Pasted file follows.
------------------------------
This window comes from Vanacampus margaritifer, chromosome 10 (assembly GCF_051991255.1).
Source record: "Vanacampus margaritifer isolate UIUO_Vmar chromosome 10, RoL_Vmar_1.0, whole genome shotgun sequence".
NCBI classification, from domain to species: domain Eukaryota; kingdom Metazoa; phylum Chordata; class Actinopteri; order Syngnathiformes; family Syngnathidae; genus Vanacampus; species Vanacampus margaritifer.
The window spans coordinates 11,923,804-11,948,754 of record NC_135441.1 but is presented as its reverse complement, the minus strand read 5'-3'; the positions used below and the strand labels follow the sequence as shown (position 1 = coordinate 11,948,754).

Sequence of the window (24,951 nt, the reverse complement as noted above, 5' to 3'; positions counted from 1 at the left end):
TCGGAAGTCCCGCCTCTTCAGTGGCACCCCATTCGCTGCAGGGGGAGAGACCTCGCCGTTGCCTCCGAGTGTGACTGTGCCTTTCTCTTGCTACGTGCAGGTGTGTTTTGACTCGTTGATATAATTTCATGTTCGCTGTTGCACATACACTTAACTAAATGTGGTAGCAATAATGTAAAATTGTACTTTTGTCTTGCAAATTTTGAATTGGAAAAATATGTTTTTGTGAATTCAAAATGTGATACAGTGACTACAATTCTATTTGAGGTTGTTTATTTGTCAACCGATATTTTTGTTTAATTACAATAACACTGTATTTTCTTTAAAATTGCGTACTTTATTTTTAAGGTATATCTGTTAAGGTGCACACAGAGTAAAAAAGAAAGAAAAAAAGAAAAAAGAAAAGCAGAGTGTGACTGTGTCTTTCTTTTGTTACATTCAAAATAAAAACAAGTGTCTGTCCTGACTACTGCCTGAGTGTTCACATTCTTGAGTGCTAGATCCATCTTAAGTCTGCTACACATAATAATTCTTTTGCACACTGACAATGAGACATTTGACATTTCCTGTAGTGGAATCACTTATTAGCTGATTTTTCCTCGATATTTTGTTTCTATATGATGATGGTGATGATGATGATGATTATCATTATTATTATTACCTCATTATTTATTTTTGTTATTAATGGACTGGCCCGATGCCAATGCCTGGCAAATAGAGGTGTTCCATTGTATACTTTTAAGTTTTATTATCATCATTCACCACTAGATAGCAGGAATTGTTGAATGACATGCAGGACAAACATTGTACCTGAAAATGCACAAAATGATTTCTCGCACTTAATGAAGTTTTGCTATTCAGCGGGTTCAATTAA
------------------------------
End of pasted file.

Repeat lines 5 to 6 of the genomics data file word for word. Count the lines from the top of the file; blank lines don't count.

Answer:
Sequence of the window (24,951 nt, the reverse complement as noted above, 5' to 3'; positions counted from 1 at the left end):
TCGGAAGTCCCGCCTCTTCAGTGGCACCCCATTCGCTGCAGGGGGAGAGACCTCGCCGTTGCCTCCGAGTGTGACTGTGCCTTTCTCTTGCTACGTGCAGGTGTGTTTTGACTCGTTGATATAATTTCATGTTCGCTGTTGCACATACACTTAACTAAATGTGGTAGCAATAATGTAAAATTGTACTTTTGTCTTGCAAATTTTGAATTGGAAAAATATGTTTTTGTGAATTCAAAATGTGATACAGTGACTACAATTCTATTTGAGGTTGTTTATTTGTCAACCGATATTTTTGTTTAATTACAATAACACTGTATTTTCTTTAAAATTGCGTACTTTATTTTTAAGGTATATCTGTTAAGGTGCACACAGAGTAAAAAAGAAAGAAAAAAAGAAAAAAGAAAAGCAGAGTGTGACTGTGTCTTTCTTTTGTTACATTCAAAATAAAAACAAGTGTCTGTCCTGACTACTGCCTGAGTGTTCACATTCTTGAGTGCTAGATCCATCTTAAGTCTGCTACACATAATAATTCTTTTGCACACTGACAATGAGACATTTGACATTTCCTGTAGTGGAATCACTTATTAGCTGATTTTTCCTCGATATTTTGTTTCTATATGATGATGGTGATGATGATGATGATTATCATTATTATTATTACCTCATTATTTATTTTTGTTATTAATGGACTGGCCCGATGCCAATGCCTGGCAAATAGAGGTGTTCCATTGTATACTTTTAAGTTTTATTATCATCATTCACCACTAGATAGCAGGAATTGTTGAATGACATGCAGGACAAACATTGTACCTGAAAATGCACAAAATGATTTCTCGCACTTAATGAAGTTTTGCTATTCAGCGGGTTCAATTAA